Saturday was birthday and cabaret day, as I spent the afternoon with friends to celebrate their son’s third birthday. One of his friends declared it to be a “boy party” – the kids had split off into girls (who were mostly older and friends of the older sister) and boys. Ever been in a room with a bunch of three-year-old boys and a basket of balls? Pande-freakin’-monium. The five-year-old sister of the birthday boy had her party back in November – and it was like Lord of the freakin’ Flies. This one was more Apocalypse Now.

From there, I high-tailed it over to Whistler’s for a grown-up birthday party with a gang of theatre pals from Cabbagetown Theatre – dinner downstairs, followed by No Sweetheart Required upstairs and back downstairs for the after party. Check out my NSR write-up on the Alumnae blog: www.alumnaetheatre.wordpress.com

Think I had one pint too many – but I was okay. Nicely toasted and goofy.

Missed a couple of things late last week/this past weekend: Sweets & Treats at the Village Playhouse (I’ve asked Alumnae friend/colleague Tina McCulloch to do a write-up on that for the Alum blog) and my pal, the lovely and talented jazz singer Kira Callahan, who did a Valentines gig at Hollywood on Thursday night. She did send me this great photo, though:

Sunday was a quiet day of brunch with a friend and doing some final weekend errands/chores. All in all, a good one.  And lovin’ the spring-like weather we’ve been having, however briefly.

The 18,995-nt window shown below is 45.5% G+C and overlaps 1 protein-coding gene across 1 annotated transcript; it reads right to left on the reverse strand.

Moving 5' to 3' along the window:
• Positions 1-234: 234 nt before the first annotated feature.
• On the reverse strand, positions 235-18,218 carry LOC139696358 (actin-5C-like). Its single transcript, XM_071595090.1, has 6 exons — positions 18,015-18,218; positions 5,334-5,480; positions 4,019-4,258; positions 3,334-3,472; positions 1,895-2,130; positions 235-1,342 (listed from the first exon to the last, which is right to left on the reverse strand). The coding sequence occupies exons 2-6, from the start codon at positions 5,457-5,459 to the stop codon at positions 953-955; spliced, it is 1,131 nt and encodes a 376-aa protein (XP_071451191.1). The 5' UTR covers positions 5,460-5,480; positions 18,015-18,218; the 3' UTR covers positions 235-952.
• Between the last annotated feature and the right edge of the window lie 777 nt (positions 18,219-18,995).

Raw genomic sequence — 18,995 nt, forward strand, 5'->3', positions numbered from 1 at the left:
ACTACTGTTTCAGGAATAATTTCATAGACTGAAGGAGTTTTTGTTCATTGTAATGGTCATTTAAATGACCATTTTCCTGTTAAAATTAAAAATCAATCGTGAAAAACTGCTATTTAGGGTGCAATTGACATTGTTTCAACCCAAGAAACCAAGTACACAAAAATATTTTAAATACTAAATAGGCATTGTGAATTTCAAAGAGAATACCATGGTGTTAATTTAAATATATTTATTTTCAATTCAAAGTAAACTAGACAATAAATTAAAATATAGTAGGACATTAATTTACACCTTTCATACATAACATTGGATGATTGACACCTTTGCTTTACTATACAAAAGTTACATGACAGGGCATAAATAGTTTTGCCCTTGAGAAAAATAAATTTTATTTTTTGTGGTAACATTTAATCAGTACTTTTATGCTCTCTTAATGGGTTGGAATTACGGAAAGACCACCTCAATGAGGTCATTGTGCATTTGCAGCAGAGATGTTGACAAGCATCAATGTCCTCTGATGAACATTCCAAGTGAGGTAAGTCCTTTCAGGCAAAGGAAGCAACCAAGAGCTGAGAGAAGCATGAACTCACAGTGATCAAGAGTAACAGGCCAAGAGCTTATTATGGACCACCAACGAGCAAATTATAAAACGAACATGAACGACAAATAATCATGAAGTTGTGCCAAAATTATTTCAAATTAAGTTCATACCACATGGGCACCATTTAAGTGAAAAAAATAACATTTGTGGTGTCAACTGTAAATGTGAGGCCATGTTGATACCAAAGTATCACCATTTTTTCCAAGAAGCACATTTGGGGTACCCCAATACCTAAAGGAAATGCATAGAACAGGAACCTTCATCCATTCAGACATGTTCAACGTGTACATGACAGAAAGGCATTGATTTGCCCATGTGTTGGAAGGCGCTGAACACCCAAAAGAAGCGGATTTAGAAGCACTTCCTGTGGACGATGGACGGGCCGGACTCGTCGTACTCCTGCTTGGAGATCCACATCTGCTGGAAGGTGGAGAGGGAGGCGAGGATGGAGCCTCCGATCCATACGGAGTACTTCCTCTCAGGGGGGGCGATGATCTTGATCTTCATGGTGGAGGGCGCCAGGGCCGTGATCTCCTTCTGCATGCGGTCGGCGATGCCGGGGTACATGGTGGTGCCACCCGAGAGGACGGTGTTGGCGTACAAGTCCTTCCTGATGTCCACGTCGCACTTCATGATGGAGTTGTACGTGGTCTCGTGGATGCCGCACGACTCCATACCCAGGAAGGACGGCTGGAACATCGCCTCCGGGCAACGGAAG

Have a good one all.

Theatre stuff this weekend

Loving and working in the theatre is very much like being in the mob: you can’t quit.

Found myself talking about, thinking about, working on and otherwise attending the theatre a lot this past Friday night/weekend – from telling a new friend about my play Over the Lips over coffee on Friday night, to going to see friends in a production of Real Estate at the Village Playhouse on Saturday night, to prepping a package to submit Over the Lips to Clean Sheets (in Vancouver) on Sunday. Just. Can’t. Get. Away.

Oh well – there are worse things to be addicted to, I guess.

Check out my recent post on Real Estate on the Alumnae blog: www.alumnaetheatre.wordpress.com

By any other name

Went to the Indian restaurant near my office for some lunch-time take-out and, barely in the door, I heard the owner behind the counter shout: “Beef thali to go!” to his co-worker in the back. That’s how I’m known there – “Beef thali to go.”